Tamara Bin Amat

Tamara Bin Amat, Director Impact Digi

Yawuru woman Tamara Bin Amat, Director Impact Digi started her award-winning, 100% Aboriginal-owned marketing business, formerly known as Impact Media in 2013. Based in Karratha, Tamara employs a team of 6 staff and contractors who specialise in graphic design, social media management, copywriting and website development.

Tamara took a risk leaving her dream job as editor of a Pilbara newspaper to start Impact Digi. She identified a gap in the market after several people requested she do freelance work for their business, and she hasn’t looked back.

How does Impact Digi make an impact?

Impact Digi is proud to have directly contributed to the success of many local Indigenous and non-Indigenous businesses and organisations. By helping local businesses get off the ground, and strengthening the brands of existing businesses, Impact Digi makes a difference to local people and their financial futures. This has a positive flow-on effect throughout the community – boosting the local economy.

Impact Digi also supports the community by sourcing supplies locally, with a preference for Aboriginal-owned businesses. I am passionate about supporting Northern Regional WA. Our people and businesses are worth fighting for, and that they deserve to have high quality, beautiful marketing materials.

My vision is to upskill the local Aboriginal community and provide opportunities for sustainable employment at Impact Digi. Earlier this year I employed a local 18 year-old trainee, who will assist primarily with Impact Digi’s social media work. I am committed to ensuring Impact Digi continues to make a positive contribution locally in the long term.

How are you involved in your local community and industry networks?

I am actively involved in her local business and Indigenous community, and freely give my time to help others in her areas of expertise. I am passionate about helping others to start and grow their businesses, and I love seeing them succeed.

I am a founding member of the Pilbara Indigenous Business Network (PIBN), which is an active and thriving sub-group of the Karratha Districts Chamber of Commerce & Industry (KDCCI). I also sit on the local Council’s Arts and Events Advisory Committee, which has recently contributed to the decision to create more local service worker’s accommodation and small business premises.

I also sat board of the Karratha Young Professionals and from 2018-2020, sat on the board of the City of Karratha’s Small Business Advisory Council.

Impact Digi is also the former coordinator of Pilbara Girl – an annual leadership program for young Aboriginal women. I want to encourage young women to develop self-esteem and self-confidence, and skills.

What are some of the challenges you have had to overcome in business?

The high cost of living in Karratha and running a business locally is a constant challenge, but I am committed to remaining in my community and helping it to thrive. Like many businesses, I’ve struggled for many years to find skilled staff who live locally, despite putting a lot of effort into advertising. I have overcome this barrier by engaging some specialist staff in other areas of WA and around the country who share the same values. The recent decision to employ a locally-based trainee achieves a longer-term business goal to have a skilled person on the ground in Karratha. My trainee is already showing promising results, with plenty of enthusiasm and an eagerness to learn new skills.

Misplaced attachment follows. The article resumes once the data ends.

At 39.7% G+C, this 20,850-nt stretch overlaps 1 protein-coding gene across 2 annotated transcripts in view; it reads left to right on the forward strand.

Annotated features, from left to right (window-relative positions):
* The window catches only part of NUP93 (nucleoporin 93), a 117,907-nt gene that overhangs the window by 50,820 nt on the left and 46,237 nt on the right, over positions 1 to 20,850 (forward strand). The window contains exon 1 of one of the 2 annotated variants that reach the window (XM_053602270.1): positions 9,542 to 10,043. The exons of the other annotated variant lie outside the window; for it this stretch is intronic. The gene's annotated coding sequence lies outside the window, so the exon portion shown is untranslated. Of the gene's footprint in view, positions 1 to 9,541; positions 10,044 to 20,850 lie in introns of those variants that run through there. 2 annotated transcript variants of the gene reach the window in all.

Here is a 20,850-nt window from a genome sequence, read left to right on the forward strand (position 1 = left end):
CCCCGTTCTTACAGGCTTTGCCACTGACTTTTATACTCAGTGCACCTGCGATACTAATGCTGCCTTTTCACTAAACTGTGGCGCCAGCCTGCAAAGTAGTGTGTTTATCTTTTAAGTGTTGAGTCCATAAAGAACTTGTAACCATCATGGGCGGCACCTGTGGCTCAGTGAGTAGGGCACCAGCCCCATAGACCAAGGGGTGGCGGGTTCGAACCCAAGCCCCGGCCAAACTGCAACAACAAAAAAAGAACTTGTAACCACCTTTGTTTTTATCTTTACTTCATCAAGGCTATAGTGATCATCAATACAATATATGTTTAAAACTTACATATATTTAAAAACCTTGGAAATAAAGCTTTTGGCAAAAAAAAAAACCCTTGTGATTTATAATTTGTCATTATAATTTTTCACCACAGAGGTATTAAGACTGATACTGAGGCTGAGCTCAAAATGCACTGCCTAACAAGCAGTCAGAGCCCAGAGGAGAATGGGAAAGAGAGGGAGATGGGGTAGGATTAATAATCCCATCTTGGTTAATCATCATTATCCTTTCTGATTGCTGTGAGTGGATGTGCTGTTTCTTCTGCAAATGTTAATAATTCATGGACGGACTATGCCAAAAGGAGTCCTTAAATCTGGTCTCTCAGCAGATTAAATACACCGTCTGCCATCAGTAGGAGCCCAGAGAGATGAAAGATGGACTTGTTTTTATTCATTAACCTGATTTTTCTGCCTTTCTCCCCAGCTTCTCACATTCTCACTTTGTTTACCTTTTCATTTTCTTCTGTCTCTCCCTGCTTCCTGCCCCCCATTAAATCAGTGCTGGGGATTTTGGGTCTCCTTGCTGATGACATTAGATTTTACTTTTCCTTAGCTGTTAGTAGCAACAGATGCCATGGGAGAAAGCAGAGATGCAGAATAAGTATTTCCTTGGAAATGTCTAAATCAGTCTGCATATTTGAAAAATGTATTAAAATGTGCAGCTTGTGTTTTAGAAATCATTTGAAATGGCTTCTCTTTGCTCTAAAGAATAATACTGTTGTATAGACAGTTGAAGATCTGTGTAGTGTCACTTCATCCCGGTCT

Another difficulty in the past 12 months was the decision to rebrand the business. I knew that it was the best decision for the business, but I felt emotionally attached to the original name I started with in 2013. I had to choose between what felt most comfortable for me, and what was best for the business. After consulting with staff, as well as some clients and respected business leaders – this was helpful, but it was not an easy decision. In the end, I was brave and trusted the expertise of her team, as well as my professional network, and made a fresh start. I couldn’t be more proud of the result, and the feedback from everyone has been 100% positive.

How have your management skills grown with the business?

I work hard to stay at the top of my field by researching new trends, undertaking online training and attending events such as Business Bootcamp, Grow Local workshops and Business Breakfasts. When the restrictions due to COVID-19 cancelled many scheduled events, I used my time wisely to invest in business management skills. I also encourage my team to upskill and invest in professional development.

Since founding Impact Digi in 2013, I outsourced bookkeeping. In 2020, with the support of Indigenous Business Australia (IBA), I participated in three days of training with Hall Chadwick to improve my management skills and better understand my business finances. As a result, I can do my own bookkeeping and have a clear awareness of the financial state of my business. This knowledge has been a game changer and has allowed me to make better, more profitable business decisions.


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Posted by Jade Collins - Femeconomy Director

Jade Collins has 20 years’ global experience in corporate executive Human Resources and management consulting roles in the Mining, Energy and Aerospace industries, leading large scale, complex multi-million-dollar change management programs. Jade finds the combination of her HR, Psychology and MBA qualifications and her leadership experience is invaluable for increasing gender equality in leadership across industries. Jade was a member of the Queensland Government's Strategic Advisory Group for the Toward Gender Parity: Women on Boards Initiative and the 2019 CQU Alumni of the Year for Social Impact for her work with Femeconomy.